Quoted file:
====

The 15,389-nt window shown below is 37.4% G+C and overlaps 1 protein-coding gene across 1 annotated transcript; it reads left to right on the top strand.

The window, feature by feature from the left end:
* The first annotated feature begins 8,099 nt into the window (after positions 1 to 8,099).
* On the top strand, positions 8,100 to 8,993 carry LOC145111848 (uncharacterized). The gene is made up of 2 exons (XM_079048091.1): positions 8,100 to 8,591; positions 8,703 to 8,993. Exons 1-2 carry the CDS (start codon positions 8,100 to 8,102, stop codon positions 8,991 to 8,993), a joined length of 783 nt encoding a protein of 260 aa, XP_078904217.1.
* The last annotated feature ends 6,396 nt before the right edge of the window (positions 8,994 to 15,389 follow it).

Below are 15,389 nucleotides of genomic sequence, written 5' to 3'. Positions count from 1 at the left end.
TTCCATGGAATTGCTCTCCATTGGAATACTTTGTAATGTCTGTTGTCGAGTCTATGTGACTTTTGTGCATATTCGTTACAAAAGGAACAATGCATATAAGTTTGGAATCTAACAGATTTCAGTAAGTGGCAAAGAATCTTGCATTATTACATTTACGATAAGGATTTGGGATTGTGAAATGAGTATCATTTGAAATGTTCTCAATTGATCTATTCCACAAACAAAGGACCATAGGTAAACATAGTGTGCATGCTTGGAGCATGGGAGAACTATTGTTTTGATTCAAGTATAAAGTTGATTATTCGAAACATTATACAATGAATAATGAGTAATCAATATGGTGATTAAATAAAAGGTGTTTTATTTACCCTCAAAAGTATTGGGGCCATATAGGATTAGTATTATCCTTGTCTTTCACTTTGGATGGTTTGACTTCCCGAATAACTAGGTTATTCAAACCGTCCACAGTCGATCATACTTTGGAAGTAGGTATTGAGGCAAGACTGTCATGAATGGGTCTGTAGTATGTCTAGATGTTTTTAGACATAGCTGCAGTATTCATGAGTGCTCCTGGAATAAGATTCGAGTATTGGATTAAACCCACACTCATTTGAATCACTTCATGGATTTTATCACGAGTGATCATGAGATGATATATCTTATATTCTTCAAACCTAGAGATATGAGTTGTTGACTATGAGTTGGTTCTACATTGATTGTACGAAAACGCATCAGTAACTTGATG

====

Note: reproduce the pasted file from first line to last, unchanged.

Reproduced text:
The 15,389-nt window shown below is 37.4% G+C and overlaps 1 protein-coding gene across 1 annotated transcript; it reads left to right on the top strand.

The window, feature by feature from the left end:
* The first annotated feature begins 8,099 nt into the window (after positions 1 to 8,099).
* On the top strand, positions 8,100 to 8,993 carry LOC145111848 (uncharacterized). The gene is made up of 2 exons (XM_079048091.1): positions 8,100 to 8,591; positions 8,703 to 8,993. Exons 1-2 carry the CDS (start codon positions 8,100 to 8,102, stop codon positions 8,991 to 8,993), a joined length of 783 nt encoding a protein of 260 aa, XP_078904217.1.
* The last annotated feature ends 6,396 nt before the right edge of the window (positions 8,994 to 15,389 follow it).

Below are 15,389 nucleotides of genomic sequence, written 5' to 3'. Positions count from 1 at the left end.
TTCCATGGAATTGCTCTCCATTGGAATACTTTGTAATGTCTGTTGTCGAGTCTATGTGACTTTTGTGCATATTCGTTACAAAAGGAACAATGCATATAAGTTTGGAATCTAACAGATTTCAGTAAGTGGCAAAGAATCTTGCATTATTACATTTACGATAAGGATTTGGGATTGTGAAATGAGTATCATTTGAAATGTTCTCAATTGATCTATTCCACAAACAAAGGACCATAGGTAAACATAGTGTGCATGCTTGGAGCATGGGAGAACTATTGTTTTGATTCAAGTATAAAGTTGATTATTCGAAACATTATACAATGAATAATGAGTAATCAATATGGTGATTAAATAAAAGGTGTTTTATTTACCCTCAAAAGTATTGGGGCCATATAGGATTAGTATTATCCTTGTCTTTCACTTTGGATGGTTTGACTTCCCGAATAACTAGGTTATTCAAACCGTCCACAGTCGATCATACTTTGGAAGTAGGTATTGAGGCAAGACTGTCATGAATGGGTCTGTAGTATGTCTAGATGTTTTTAGACATAGCTGCAGTATTCATGAGTGCTCCTGGAATAAGATTCGAGTATTGGATTAAACCCACACTCATTTGAATCACTTCATGGATTTTATCACGAGTGATCATGAGATGATATATCTTATATTCTTCAAACCTAGAGATATGAGTTGTTGACTATGAGTTGGTTCTACATTGATTGTACGAAAACGCATCAGTAACTTGATG